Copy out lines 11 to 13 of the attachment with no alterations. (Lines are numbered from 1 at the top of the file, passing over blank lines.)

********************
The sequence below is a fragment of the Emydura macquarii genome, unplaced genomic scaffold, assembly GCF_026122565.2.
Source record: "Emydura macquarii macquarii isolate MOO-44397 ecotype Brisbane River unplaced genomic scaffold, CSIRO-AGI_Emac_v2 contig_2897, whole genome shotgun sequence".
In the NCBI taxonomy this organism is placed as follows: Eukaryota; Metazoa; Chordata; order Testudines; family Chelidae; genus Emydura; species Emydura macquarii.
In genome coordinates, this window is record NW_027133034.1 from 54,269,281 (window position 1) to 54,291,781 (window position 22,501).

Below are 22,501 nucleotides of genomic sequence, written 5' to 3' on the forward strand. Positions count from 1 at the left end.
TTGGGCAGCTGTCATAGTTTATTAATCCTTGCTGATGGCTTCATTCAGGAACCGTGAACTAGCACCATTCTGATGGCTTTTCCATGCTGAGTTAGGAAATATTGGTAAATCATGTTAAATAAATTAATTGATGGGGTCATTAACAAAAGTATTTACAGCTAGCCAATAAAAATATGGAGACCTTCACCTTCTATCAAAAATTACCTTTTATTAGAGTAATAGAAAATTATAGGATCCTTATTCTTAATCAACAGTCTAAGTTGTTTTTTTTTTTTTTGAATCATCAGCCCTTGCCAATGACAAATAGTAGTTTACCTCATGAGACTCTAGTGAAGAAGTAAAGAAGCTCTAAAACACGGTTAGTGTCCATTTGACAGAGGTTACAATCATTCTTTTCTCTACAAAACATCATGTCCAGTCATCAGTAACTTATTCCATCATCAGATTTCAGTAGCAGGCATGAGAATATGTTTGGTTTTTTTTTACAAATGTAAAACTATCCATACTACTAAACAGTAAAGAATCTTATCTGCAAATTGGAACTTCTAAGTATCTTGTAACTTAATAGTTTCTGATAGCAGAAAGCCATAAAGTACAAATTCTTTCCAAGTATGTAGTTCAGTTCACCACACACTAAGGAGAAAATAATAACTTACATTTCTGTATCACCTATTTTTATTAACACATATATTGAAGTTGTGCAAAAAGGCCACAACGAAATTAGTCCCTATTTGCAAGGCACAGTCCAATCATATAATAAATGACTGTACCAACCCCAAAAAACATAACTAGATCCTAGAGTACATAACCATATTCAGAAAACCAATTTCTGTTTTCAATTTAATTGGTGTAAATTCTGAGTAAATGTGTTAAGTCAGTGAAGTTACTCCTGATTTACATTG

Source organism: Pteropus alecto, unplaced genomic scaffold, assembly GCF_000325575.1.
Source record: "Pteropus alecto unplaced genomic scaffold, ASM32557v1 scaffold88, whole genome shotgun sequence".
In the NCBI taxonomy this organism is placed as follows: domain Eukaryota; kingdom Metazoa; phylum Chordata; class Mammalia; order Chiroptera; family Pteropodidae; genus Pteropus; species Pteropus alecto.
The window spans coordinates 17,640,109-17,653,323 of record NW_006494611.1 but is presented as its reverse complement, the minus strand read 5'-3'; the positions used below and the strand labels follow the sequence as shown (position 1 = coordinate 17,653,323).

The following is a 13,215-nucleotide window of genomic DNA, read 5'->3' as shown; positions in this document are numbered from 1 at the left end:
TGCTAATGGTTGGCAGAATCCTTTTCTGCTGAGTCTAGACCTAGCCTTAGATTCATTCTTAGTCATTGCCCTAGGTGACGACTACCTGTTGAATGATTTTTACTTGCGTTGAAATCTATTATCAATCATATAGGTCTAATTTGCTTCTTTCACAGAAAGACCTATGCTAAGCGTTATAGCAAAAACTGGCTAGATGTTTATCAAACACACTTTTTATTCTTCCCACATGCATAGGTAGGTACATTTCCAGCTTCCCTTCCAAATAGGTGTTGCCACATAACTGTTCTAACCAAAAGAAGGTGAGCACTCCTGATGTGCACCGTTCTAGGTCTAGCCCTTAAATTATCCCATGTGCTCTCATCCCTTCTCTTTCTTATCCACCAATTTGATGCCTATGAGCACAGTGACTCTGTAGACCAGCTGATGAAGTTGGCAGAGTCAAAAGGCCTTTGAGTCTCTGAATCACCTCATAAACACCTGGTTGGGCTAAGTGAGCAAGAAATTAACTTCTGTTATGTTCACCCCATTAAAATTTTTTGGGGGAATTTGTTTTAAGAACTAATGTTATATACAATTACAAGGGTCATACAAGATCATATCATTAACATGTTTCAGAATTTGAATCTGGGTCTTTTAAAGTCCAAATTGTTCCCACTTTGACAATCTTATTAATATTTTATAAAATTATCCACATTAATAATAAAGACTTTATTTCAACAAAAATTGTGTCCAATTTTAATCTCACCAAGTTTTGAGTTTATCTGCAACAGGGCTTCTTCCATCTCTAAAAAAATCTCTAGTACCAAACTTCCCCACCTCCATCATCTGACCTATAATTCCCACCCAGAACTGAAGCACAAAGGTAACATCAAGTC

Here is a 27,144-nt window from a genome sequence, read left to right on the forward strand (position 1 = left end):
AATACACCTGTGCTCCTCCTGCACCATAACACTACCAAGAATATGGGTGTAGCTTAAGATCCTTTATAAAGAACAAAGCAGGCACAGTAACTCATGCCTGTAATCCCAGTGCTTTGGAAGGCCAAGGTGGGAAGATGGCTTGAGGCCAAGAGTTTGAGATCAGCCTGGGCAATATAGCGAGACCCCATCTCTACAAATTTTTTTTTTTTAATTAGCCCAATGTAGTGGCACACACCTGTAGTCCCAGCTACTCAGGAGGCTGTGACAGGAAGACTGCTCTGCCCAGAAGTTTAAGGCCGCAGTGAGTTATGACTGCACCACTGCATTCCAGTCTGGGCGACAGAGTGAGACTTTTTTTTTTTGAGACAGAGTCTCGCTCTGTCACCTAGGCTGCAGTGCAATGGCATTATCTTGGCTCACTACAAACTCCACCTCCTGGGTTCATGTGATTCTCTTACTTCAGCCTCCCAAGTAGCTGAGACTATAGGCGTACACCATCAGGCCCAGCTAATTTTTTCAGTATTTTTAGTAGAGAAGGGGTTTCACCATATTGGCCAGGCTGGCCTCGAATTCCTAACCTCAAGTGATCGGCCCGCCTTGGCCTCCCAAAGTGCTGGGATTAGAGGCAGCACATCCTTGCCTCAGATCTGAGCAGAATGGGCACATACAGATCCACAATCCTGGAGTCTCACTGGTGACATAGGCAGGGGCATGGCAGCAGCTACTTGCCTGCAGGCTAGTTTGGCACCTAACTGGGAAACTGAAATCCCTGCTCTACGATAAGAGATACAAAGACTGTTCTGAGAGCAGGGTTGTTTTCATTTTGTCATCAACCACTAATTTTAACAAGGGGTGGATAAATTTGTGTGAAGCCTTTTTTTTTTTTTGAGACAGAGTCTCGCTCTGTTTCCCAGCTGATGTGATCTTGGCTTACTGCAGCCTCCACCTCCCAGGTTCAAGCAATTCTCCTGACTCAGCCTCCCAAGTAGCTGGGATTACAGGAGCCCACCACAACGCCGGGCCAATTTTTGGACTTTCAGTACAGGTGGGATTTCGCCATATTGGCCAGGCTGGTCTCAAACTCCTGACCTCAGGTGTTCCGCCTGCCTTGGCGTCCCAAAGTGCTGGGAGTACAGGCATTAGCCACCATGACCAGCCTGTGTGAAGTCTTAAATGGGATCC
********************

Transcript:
The following is a 13,215-nucleotide window of genomic DNA, read 5'->3' as shown; positions in this document are numbered from 1 at the left end:
TGCTAATGGTTGGCAGAATCCTTTTCTGCTGAGTCTAGACCTAGCCTTAGATTCATTCTTAGTCATTGCCCTAGGTGACGACTACCTGTTGAATGATTTTTACTTGCGTTGAAATCTATTATCAATCATATAGGTCTAATTTGCTTCTTTCACAGAAAGACCTATGCTAAGCGTTATAGCAAAAACTGGCTAGATGTTTATCAAACACACTTTTTATTCTTCCCACATGCATAGGTAGGTACATTTCCAGCTTCCCTTCCAAATAGGTGTTGCCACATAACTGTTCTAACCAAAAGAAGGTGAGCACTCCTGATGTGCACCGTTCTAGGTCTAGCCCTTAAATTATCCCATGTGCTCTCATCCCTTCTCTTTCTTATCCACCAATTTGATGCCTATGAGCACAGTGACTCTGTAGACCAGCTGATGAAGTTGGCAGAGTCAAAAGGCCTTTGAGTCTCTGAATCACCTCATAAACACCTGGTTGGGCTAAGTGAGCAAGAAATTAACTTCTGTTATGTTCACCCCATTAAAATTTTTTGGGGGAATTTGTTTTAAGAACTAATGTTATATACAATTACAAGGGTCATACAAGATCATATCATTAACATGTTTCAGAATTTGAATCTGGGTCTTTTAAAGTCCAAATTGTTCCCACTTTGACAATCTTATTAATATTTTATAAAATTATCCACATTAATAATAAAGACTTTATTTCAACAAAAATTGTGTCCAATTTTAATCTCACCAAGTTTTGAGTTTATCTGCAACAGGGCTTCTTCCATCTCTAAAAAAATCTCTAGTACCAAACTTCCCCACCTCCATCATCTGACCTATAATTCCCACCCAGAACTGAAGCACAAAGGTAACATCAAGTC

Here is a 27,144-nt window from a genome sequence, read left to right on the forward strand (position 1 = left end):